Elizabeth Warren hasn’t lost a Senate race. Is a pro-crypto Republican lawyer about to change that?



Sen. Elizabeth Warren, perhaps the staunchest crypto skeptic in Congress, soon may find herself squaring off against a serious proponent of that very industry.

John Deaton, 56, a Massachusetts attorney and digital assets advocate, is seriously considering running this year as a Republican, the Boston Globe reported. Deaton is taking a “serious look” at the race and will decide in the coming days, Jim Conroy, a key advisor of Republican Gov. Charlie Baker’s political operation who’s been consulting with Deaton, told the Globe.

Deaton didn’t immediately respond to Fortune’s request for comment. If he enters the race, he’ll be the first significant Republican challenger for Warren since she announced she was running for reelection last year. 

Warren, elected as the state’s first female senator in 2012, tweeted last month: “It’s time for crypto to follow the same anti-money laundering rules as everyone else. I’ve got a bill to make it happen.”

That bill, the Digital Asset Anti-Money Laundering Act, which was introduced to the Senate in July, would require the Financial Crimes Enforcement Network to issue guidance on digital assets. It would “close loopholes in anti-money laundering rules, cutting off drug suppliers and cartels from using crypto to facilitate their illegal business,” according to Warren’s website.

Deaton often has been critical of Warren on X, citing concerns that the senator has failed to engage in oversight of the Securities and Exchange Commission and Chairman Gary Gensler. “She literally said that she didn’t want to place Gensler in a tough spot. Are you f’ing kidding me?” he tweeted in December.

“I have over 600 #XRP holders who live in Massachusetts and who are her constituents. We begged Warren’s office to inquire about the SEC and do her job,” he added.

XRP Marine 

Deaton has worked for decades as an attorney, including on a case for asbestos victims while at his firm in Rhode Island. The former Marine recently moved to Massachusetts, is a cancer survivor, and has three daughters, the Globe reported.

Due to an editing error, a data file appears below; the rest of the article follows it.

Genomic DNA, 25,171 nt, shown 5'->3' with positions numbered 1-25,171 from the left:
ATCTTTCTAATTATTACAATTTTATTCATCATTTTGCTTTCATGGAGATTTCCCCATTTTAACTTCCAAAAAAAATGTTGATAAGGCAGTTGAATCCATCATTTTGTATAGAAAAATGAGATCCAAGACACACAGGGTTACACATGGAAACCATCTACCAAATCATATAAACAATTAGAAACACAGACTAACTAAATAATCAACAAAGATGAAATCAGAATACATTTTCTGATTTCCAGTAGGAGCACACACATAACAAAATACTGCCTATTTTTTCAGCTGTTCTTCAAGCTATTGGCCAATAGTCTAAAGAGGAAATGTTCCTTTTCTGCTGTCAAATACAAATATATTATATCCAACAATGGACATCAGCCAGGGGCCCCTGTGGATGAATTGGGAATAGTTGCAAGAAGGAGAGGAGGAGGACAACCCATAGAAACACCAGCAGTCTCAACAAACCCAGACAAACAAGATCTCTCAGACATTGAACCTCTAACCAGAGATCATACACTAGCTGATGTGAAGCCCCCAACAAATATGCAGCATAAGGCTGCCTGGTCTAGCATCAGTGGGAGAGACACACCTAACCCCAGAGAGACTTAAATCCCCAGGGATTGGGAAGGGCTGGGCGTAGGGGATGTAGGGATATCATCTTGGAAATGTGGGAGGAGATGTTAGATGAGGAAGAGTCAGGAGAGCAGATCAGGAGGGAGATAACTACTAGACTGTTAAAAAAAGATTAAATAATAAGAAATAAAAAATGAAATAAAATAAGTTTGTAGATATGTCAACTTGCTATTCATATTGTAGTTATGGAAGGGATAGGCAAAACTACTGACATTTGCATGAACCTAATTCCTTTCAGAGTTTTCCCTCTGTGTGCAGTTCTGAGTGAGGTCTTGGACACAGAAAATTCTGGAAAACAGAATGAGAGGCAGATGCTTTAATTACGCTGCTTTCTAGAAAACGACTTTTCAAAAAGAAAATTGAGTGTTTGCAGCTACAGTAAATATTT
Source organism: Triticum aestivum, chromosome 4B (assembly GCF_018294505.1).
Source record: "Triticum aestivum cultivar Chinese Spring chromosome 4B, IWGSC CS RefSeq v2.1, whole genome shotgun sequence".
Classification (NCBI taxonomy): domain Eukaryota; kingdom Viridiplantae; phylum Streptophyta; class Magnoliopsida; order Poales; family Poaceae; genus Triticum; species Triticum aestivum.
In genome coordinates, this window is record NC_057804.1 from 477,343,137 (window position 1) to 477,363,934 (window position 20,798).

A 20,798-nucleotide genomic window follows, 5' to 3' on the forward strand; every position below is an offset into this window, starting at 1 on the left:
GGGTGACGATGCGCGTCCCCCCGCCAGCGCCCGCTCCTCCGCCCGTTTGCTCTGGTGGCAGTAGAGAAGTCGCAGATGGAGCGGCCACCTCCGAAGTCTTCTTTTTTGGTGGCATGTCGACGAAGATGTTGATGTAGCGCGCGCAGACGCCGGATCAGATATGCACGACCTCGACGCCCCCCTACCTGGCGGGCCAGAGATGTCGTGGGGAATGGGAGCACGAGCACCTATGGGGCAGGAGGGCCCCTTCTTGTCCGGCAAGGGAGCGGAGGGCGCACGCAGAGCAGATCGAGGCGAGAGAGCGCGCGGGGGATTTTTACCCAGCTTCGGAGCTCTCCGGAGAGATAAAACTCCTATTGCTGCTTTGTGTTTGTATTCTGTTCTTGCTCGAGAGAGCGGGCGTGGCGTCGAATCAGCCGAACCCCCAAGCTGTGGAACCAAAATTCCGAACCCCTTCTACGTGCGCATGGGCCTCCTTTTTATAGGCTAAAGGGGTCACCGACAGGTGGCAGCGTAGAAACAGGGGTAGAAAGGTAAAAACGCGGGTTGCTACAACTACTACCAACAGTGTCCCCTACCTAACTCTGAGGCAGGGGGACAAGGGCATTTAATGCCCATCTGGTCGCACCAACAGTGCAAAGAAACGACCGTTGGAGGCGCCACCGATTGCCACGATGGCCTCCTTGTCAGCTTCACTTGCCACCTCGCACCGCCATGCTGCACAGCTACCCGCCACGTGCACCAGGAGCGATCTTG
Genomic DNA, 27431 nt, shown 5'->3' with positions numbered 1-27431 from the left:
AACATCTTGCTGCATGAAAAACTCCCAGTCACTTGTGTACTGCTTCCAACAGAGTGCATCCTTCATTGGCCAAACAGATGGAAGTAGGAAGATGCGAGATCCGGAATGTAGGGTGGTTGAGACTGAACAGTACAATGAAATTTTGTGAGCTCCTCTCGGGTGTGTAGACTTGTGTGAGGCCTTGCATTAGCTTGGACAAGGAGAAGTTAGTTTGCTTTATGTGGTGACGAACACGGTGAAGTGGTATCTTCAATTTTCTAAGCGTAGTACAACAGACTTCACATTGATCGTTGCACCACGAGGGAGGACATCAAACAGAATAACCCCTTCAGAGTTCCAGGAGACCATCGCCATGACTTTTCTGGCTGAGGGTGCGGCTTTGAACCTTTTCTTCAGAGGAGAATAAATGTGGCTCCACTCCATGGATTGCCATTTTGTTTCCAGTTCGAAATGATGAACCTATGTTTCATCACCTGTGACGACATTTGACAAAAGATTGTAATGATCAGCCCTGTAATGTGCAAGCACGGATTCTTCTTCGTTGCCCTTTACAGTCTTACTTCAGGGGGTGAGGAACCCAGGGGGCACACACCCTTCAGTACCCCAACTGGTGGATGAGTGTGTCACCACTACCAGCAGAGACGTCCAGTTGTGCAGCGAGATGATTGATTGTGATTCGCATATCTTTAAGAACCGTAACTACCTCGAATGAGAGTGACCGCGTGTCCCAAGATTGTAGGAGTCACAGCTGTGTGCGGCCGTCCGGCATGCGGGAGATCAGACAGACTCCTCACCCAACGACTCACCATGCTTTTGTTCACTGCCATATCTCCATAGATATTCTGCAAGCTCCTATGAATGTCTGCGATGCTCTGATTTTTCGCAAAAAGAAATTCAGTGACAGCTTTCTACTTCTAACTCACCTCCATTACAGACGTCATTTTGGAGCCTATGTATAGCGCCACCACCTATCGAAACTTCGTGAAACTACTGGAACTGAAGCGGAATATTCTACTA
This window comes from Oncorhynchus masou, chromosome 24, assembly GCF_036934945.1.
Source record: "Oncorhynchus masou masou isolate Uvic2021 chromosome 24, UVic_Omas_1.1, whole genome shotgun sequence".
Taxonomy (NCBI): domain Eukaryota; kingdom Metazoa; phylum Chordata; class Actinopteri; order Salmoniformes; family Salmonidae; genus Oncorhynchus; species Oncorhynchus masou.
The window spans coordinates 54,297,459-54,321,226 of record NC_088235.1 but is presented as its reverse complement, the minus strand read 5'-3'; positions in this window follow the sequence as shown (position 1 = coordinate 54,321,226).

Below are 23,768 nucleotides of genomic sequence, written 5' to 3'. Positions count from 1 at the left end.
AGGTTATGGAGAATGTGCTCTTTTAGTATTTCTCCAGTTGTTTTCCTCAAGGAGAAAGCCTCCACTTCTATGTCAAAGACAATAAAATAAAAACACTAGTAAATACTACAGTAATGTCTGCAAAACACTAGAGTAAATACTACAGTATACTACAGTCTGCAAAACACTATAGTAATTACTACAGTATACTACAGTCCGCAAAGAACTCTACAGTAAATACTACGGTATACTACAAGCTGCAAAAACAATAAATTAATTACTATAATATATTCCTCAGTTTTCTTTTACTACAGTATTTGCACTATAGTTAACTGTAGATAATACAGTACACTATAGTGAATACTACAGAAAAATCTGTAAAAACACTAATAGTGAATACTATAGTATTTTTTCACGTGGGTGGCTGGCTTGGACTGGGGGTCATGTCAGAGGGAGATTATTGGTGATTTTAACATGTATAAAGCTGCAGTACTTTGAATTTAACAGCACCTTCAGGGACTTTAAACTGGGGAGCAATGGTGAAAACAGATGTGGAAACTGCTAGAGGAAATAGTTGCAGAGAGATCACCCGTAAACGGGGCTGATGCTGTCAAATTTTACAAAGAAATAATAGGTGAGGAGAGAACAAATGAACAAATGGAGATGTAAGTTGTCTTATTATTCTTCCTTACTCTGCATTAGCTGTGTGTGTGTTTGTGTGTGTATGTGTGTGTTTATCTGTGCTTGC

His crypto advocacy reached a new level in 2021, the year he filed an amicus brief tied to a lawsuit between the SEC and Ripple Labs in which the regulator had accused Ripple of illegally selling more than $1 billion of digital currency.

Deaton, who owns Ripple’s native token, argued he and other XRP holders should be permitted to intervene in the case. In the amicus brief, Deaton wrote that XRP shouldn’t be considered a security as it didn’t pass the Howey test, and he accused the SEC of overstepping: “There are millions of XRP holders being held hostage as collateral damage while the SEC engages in a jurisdictional power grab.”

That same year, Deaton launched CryptoLaw, a website designed to be a “clearinghouse of information, news and analysis on key U.S. legal and regulatory developments for digital asset holders.”

Getting a Fairshake

Beyond Deaton eyeing the Senate, the crypto industry has been doubling down on efforts to influence the 2024 elections, with super PACs injecting money into the race in amounts not seen since Sam Bankman-Friend donated $50 million during the 2022 election cycle, according to Federal Elections Commission campaign finance data.

The biggest new crypto-focused super PAC, Fairshake, picked its first major fight this week, with a multimillion-dollar ad buy attacking Democrat Katie Porter, a Warren protégé, in a California primary, the New York Times reported.

Fairshake and two affiliated super PACs, Protect Progress and Defend American Jobs, revealed two weeks ago in federal filings that collectively they had amassed almost $80 million in 2023. Most PAC funding so far has come from three sources: Coinbase, Ripple Labs, and Andreessen Horowitz.

Fairshake didn’t immediately return Fortune’s request for comment.

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